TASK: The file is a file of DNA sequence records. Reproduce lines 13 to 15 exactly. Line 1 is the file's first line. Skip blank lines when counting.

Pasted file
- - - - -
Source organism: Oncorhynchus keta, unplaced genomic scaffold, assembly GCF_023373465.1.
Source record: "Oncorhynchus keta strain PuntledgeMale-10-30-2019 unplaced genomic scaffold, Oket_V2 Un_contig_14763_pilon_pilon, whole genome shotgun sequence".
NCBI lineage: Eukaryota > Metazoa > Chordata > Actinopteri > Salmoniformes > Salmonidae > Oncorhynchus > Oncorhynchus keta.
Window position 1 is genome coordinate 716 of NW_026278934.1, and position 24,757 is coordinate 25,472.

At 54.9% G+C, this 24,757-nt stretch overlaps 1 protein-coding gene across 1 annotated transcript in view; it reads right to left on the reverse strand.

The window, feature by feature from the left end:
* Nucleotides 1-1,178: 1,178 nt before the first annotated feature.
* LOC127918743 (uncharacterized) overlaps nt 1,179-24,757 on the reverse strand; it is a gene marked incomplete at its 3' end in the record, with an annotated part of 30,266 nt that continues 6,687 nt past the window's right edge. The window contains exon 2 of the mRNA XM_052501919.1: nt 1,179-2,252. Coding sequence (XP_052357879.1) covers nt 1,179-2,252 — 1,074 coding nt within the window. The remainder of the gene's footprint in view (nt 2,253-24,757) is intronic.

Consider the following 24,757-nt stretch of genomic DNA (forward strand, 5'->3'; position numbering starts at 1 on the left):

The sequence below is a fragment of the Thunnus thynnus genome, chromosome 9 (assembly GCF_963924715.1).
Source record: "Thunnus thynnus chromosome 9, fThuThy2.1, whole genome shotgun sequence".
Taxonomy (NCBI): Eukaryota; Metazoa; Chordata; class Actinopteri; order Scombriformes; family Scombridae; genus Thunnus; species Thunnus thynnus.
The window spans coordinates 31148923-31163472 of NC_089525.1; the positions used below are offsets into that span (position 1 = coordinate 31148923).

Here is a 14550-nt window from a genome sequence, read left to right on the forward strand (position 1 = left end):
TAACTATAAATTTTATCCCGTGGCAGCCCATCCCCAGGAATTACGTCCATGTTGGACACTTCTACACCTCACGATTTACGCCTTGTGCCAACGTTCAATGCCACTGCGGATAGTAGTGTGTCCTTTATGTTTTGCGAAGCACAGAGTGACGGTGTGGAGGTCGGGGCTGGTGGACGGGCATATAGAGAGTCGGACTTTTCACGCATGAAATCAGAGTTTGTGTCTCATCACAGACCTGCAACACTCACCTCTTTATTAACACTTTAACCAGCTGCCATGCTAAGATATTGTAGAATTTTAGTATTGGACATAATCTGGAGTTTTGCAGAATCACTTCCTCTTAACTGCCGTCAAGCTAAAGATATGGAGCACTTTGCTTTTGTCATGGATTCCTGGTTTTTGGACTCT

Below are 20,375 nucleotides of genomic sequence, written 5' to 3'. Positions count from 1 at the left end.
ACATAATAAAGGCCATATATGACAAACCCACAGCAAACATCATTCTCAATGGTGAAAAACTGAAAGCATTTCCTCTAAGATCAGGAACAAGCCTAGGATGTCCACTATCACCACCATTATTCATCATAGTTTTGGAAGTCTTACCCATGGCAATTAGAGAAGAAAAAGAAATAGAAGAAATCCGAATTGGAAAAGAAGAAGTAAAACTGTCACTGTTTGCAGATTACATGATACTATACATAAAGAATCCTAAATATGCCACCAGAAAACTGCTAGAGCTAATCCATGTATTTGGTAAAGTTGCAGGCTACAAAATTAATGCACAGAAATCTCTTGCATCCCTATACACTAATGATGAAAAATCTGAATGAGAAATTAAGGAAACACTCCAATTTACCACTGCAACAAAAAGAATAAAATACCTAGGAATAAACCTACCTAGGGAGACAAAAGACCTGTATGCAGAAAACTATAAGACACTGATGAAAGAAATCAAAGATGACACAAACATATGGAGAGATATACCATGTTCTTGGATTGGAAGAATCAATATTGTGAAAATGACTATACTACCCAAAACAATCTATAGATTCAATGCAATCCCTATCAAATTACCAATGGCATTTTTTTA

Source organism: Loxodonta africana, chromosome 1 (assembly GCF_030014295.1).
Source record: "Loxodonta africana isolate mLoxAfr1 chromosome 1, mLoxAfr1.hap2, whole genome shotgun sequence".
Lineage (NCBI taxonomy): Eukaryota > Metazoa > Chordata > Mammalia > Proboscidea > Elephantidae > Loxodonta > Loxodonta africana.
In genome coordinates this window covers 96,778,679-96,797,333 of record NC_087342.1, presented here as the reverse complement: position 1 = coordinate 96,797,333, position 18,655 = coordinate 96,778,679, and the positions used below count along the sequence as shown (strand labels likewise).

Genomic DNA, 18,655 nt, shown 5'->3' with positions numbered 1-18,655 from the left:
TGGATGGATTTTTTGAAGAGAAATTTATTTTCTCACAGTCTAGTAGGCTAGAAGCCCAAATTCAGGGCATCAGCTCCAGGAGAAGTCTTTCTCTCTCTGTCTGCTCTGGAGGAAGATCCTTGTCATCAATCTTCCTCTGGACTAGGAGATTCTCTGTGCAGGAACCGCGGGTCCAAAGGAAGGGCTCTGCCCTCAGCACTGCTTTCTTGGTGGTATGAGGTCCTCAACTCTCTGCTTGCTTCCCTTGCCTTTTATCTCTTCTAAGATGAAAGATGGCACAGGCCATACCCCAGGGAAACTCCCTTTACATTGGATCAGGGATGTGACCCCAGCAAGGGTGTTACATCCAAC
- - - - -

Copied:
The window spans coordinates 31148923-31163472 of NC_089525.1; the positions used below are offsets into that span (position 1 = coordinate 31148923).

Here is a 14550-nt window from a genome sequence, read left to right on the forward strand (position 1 = left end):
TAACTATAAATTTTATCCCGTGGCAGCCCATCCCCAGGAATTACGTCCATGTTGGACACTTCTACACCTCACGATTTACGCCTTGTGCCAACGTTCAATGCCACTGCGGATAGTAGTGTGTCCTTTATGTTTTGCGAAGCACAGAGTGACGGTGTGGAGGTCGGGGCTGGTGGACGGGCATATAGAGAGTCGGACTTTTCACGCATGAAATCAGAGTTTGTGTCTCATCACAGACCTGCAACACTCACCTCTTTATTAACACTTTAACCAGCTGCCATGCTAAGATATTGTAGAATTTTAGTATTGGACATAATCTGGAGTTTTGCAGAATCACTTCCTCTTAACTGCCGTCAAGCTAAAGATATGGAGCACTTTGCTTTTGTCATGGATTCCTGGTTTTTGGACTCT